Where are all the must-have Alexa skills?

Is it me or is Amazon's Alexa loaded with nothing but gimmicky skills? I like audio news streams as much as the next guy but where are all the amazing skills this platform should be offering by now? I wrote earlier about a use-case publishers and content consumers could get excited about but the capabilities I outlined then are still nowhere to be found.

My various Alexa devices are great at streaming music. The Echo Show I got for Christmas sits on my nightstand and randomly shows photos from my collection. It's a rather pricey, over-engineered picture viewer and alarm clock though. A few months ago I bought an in-car Alexa device but soon realized it doesn't add much value beyond what I already get from my phone's podcast app paired via Bluetooth.

Speaking of phones, the Alexa platform seems to be where the app stores were in the early days of both the iPhone and Android devices. Come to think of it, it's still pretty hard to find new, useful apps amidst all the clutter. If you're like most people, you have dozens of apps on your phone but you probably only use a few of them on any given day. At this point in the life of Alexa I thought we'd see at least one or two can't-live-without-it skills but I can't think of a single one.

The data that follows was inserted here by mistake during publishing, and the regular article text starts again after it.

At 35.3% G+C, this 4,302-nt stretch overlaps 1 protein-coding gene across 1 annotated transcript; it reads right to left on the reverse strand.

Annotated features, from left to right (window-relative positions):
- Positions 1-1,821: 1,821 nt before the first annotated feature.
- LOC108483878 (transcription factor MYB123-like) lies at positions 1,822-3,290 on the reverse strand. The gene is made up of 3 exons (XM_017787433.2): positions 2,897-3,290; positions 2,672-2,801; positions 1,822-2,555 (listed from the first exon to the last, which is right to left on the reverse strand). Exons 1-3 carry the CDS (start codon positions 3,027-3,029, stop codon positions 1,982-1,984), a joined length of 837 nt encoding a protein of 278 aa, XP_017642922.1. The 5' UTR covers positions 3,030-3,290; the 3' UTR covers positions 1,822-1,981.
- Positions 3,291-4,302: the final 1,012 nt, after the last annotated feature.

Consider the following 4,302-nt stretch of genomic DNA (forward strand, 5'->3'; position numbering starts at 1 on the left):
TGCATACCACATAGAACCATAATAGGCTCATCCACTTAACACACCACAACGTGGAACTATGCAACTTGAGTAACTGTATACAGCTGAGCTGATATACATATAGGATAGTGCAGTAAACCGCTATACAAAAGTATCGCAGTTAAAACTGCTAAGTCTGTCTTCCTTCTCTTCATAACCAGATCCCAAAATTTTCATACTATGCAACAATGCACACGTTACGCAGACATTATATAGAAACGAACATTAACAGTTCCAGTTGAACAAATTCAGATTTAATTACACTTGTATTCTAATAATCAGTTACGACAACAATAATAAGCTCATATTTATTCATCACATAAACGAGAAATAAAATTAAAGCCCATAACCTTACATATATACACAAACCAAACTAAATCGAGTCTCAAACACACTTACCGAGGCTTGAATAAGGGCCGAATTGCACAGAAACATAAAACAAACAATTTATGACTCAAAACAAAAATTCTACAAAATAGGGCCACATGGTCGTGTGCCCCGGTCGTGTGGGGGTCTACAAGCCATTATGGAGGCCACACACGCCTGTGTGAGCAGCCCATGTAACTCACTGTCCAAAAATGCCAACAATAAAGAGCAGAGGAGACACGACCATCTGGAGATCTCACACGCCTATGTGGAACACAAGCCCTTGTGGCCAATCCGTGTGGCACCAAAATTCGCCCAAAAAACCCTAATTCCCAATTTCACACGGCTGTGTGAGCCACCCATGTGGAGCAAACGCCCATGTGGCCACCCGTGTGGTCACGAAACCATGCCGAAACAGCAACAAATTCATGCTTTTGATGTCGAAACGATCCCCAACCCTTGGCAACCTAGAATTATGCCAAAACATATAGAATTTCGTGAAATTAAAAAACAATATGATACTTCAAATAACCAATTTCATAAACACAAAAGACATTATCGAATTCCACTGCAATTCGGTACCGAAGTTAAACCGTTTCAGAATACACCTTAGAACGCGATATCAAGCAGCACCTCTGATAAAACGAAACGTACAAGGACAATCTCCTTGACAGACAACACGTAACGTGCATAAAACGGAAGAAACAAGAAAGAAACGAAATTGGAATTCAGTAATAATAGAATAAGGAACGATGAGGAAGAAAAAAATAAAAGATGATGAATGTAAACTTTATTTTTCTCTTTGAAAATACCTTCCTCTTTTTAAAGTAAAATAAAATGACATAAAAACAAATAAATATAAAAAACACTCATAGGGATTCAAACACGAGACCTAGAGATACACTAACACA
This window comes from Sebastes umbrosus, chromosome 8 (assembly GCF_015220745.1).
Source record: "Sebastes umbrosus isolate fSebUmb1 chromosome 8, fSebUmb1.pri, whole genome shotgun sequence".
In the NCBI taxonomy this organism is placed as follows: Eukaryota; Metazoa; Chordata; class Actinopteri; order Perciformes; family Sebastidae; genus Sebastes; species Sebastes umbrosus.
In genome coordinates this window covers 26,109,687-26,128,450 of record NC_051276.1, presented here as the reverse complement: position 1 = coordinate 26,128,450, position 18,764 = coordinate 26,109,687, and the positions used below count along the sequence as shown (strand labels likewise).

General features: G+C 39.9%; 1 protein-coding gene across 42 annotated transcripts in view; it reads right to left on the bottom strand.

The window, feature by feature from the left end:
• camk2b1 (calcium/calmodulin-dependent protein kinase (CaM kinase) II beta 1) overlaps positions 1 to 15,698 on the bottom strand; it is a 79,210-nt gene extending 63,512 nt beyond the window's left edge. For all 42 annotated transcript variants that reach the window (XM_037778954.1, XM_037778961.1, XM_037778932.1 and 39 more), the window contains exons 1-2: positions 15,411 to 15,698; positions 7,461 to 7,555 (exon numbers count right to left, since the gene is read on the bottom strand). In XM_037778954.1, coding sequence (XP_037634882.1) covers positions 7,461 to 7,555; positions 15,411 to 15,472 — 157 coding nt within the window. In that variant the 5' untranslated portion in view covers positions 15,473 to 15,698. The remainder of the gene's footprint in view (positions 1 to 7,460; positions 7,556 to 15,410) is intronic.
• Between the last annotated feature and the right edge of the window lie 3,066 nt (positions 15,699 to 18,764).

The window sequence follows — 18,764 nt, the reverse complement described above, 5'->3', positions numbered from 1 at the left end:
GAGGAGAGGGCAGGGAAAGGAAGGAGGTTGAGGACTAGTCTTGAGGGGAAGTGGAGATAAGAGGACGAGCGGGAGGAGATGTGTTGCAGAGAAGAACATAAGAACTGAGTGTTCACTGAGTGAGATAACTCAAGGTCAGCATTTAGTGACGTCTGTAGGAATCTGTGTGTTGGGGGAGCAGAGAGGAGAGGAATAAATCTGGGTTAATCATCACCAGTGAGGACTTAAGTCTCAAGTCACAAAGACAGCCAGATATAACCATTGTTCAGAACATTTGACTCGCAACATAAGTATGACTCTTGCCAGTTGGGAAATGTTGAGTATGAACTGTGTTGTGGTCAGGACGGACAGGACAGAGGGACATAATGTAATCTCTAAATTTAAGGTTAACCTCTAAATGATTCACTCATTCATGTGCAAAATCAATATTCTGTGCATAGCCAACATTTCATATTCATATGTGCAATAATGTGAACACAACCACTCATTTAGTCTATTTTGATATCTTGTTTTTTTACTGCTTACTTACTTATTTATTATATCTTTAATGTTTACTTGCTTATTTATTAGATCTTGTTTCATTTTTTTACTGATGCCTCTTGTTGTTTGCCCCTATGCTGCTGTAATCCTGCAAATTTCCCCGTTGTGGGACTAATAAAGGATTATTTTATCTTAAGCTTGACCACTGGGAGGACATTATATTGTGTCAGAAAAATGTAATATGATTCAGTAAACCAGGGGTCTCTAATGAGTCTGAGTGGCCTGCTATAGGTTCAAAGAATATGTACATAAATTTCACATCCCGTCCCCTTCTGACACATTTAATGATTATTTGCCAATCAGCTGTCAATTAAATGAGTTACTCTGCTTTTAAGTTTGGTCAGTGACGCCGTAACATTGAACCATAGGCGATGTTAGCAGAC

I'm still extremely bullish on voice UIs and I believe the future is bright for publishers who are willing to transform their content for delivery on them. That process becomes a lot easier as the text-to-speech services continue improving, btw, and I recommend we continue experimenting with skills and capabilities.

I'm guilty of adding to the clutter as I'm working on a skill for an audio version of my website. Amazon makes it sounds simple enough but I ran into a snag about 10 minutes into the process. I've run out of time today but I'm going to see if I can troubleshoot and take my skill live soon. I encourage you to do the same; even if your new Alexa skill isn't a game-changer, it's important to immerse yourself in the process and stay on top of this important platform.


Managing book highlights and excerpts

In the pre-ebook era we didn't have a lot of options for managing book highlights and excerpts. They generally lived on your shelf and if you didn't have that book with you, well, you were out of luck

The 2007 launch of the Kindle platform dramatically expanded the capabilities for highlights and excerpts...sort of. You didn't have to carry all those books around anymore but your thoughts were pretty much trapped in the Amazon ecosystem.

Not much has changed on this front over the past 10+ years but there are other tools that can unlock your book thoughts and notes. I'm talking about Evernote and how I use it to manage my book notes.

When I start reading a book I immediately create a new note in Evernote with the book's title. I'm reading more print books than ebooks these days, but the same approach I'm about to describe can be used for either. When I find a page or section I want to highlight or create a note about, I simply use the camera option in Evernote on my phone, take a picture of that page and stick it in the book's Evernote entry.